There’s going to be a day when Taylor Swift will make a great documentary subject. Some of the seeds are already sprinkled throughout Lana Wilson’s Miss Americana (which just premiered on opening night at the Sundance Film Festival and will be on Netflix on January 31st). But, as Taylor Swift keeps reminding us over the course of this film, she’s still only 29. (And she’s at that stage where she thinks 29 is “old”; yes, for all of us who have been 29 before, we all thought that.) And I’ll concede this is probably the best documentary that could be made about Taylor Swift at this point in her life and career — or, at least, that Swift and her team would ever let be made about her.
But as Swift approaches 30, she’s just, admittedly, starting to figure herself out, as a lot of us do at that age. (At times, this comes off like a college freshman coming home to tell his or her parents, “There is no God, Mom.”) Swift even mentions that people have told her famous people stay who they are at the age they became famous, and that she’s just now starting to break out of that. But that’s also why I’m much more interested in a self-reflective film about Swift being made in the future. A lot of this film sill feels like public relations.
Now, there are some interesting moments. After what seemed like endless montages of Swift winning awards, it finally gets to the infamous Kanye West moment at the MTV Music Awards. And what Swift had to say about is interesting — how that moment was a defining moment in her career, whether she liked it or not. Plus, she’s had a full 10 years now to think about it. And I’m sure she’s thought about it a lot. I wish the film had stayed a little longer on this subject, but it quickly moves on to more of Taylor Swift’s triumphs. (The movie is frustrating throughout. Every time I was about to give up, something interesting would happen. But it would never stay on that subject quite long enough, then it would move on to Swift winning more awards.)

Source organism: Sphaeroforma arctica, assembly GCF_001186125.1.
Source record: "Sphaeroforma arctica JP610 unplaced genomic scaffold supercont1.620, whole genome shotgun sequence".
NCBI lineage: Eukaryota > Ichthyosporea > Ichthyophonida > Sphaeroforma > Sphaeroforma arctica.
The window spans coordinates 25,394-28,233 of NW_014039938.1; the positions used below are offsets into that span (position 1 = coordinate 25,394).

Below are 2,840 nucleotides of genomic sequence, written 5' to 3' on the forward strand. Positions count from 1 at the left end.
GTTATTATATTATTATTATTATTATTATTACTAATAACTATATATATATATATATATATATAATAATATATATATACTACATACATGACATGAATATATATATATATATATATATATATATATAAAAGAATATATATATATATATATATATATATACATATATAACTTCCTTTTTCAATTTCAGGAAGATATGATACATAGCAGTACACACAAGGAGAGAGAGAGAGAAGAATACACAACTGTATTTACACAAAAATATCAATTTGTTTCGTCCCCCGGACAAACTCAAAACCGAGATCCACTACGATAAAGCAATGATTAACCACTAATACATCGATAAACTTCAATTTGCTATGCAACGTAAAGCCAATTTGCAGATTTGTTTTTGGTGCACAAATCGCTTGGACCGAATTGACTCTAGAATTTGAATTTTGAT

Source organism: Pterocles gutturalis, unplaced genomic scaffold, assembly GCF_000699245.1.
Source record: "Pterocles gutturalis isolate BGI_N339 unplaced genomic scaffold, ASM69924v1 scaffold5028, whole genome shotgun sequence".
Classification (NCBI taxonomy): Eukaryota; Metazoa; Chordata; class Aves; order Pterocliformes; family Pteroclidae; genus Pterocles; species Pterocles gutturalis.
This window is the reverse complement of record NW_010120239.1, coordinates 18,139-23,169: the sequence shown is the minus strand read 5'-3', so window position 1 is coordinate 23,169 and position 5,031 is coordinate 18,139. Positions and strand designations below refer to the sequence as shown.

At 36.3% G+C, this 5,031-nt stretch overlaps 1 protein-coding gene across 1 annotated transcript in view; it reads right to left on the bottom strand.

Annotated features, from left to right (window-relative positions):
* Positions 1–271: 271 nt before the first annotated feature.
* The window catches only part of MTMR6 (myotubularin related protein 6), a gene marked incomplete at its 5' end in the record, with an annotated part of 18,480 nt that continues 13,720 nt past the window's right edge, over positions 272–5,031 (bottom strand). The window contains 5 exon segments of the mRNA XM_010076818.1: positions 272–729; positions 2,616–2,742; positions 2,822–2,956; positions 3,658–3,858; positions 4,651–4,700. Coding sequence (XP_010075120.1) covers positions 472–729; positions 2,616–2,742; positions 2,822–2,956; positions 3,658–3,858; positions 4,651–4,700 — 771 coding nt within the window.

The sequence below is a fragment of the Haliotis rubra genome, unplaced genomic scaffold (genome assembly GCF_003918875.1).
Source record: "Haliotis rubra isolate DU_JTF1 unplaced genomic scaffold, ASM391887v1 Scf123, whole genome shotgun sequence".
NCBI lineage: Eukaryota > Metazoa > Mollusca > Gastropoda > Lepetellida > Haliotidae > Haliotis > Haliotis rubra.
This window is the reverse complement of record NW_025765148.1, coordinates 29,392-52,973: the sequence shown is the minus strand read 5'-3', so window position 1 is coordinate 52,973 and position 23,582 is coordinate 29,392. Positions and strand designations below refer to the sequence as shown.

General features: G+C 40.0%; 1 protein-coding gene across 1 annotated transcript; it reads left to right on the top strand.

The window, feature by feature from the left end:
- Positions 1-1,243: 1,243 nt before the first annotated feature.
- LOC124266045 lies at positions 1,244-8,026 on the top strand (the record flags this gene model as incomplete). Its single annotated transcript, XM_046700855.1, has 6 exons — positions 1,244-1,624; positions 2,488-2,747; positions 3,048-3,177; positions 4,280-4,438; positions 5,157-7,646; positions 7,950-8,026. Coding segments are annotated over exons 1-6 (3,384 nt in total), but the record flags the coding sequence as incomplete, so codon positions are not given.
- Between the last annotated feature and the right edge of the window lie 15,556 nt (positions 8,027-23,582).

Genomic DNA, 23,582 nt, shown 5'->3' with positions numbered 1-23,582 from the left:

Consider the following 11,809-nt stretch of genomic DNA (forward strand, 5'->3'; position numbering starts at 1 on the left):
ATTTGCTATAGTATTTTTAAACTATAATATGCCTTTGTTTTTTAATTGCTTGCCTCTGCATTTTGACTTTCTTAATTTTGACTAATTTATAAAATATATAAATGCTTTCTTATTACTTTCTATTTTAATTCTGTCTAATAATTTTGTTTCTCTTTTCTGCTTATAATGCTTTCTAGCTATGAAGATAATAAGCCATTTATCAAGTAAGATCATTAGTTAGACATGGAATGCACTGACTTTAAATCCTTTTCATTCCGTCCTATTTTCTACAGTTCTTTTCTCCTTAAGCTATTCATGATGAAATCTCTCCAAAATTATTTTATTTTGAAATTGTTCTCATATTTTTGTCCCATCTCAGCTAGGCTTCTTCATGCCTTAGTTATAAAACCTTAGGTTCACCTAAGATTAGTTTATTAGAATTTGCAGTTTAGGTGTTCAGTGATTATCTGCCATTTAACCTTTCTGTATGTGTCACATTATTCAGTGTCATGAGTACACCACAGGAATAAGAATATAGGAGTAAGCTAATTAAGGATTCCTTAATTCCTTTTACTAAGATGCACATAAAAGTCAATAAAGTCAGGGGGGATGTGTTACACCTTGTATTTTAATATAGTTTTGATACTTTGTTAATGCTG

When Swift talks about having an eating disorder and how she’s coped with that, again, we see glimpses into a pretty open and honest Taylor Swift. But it’s almost like she had some sort of deal in place that anytime something actually engaging happened, we must cut to some sort of montage of victories.
The most moving part of the film is when Swift discusses the lawsuit filed against her by a disgruntled disc jockey who was fired after Swift accused him of groping her during a photoshoot. I wish the entire documentary was about this incident. Swift is so clear that this is the moment that changed so much for her in her life, how it’s the moment when she decided to start voicing her opinion. And there’s powerful footage of Swift on stage at a concert in Tampa apologizing to every woman who hasn’t been believed. But, again, we move on to the next thing.
The closing moments of the film deal with Swift’s decision to make her first political statement. A lot is made of the Dixie Chicks and what they went through after criticizing then-president George W. Bush. And how growing up in the country music world, she was taught not to voice her political opinion or she might face the same consequences as the Dixie Chicks did. As a business decision, I get it, this isn’t an easy decision, but the footage of Swift and her publicist crafting a social media post endorsing the Democratic candidate for Senate in Tennessee is … kind of rough. On one hand, yes, it’s a good thing she did that. But any footage of anyone agonizing over a tweet or Instagram post, then kind of taking the attitude of, “Well, I did my part,” isn’t going to be the greatest thing. Then there’s a whole segment where she looks shocked that her post didn’t sway an entire statewide election.
Look, it is interesting because we are seeing a sort of origin story of who Swift will be over the next ten years as she’s learning to navigate her newfound propensity to be outspoken politically. But, again, I think the Swift we have ten years from now will make a much more fascinating subject. What we see now feels more like the very beginning of her story. And there’s just not enough here yet at this starting point to sustain a feature-length documentary.
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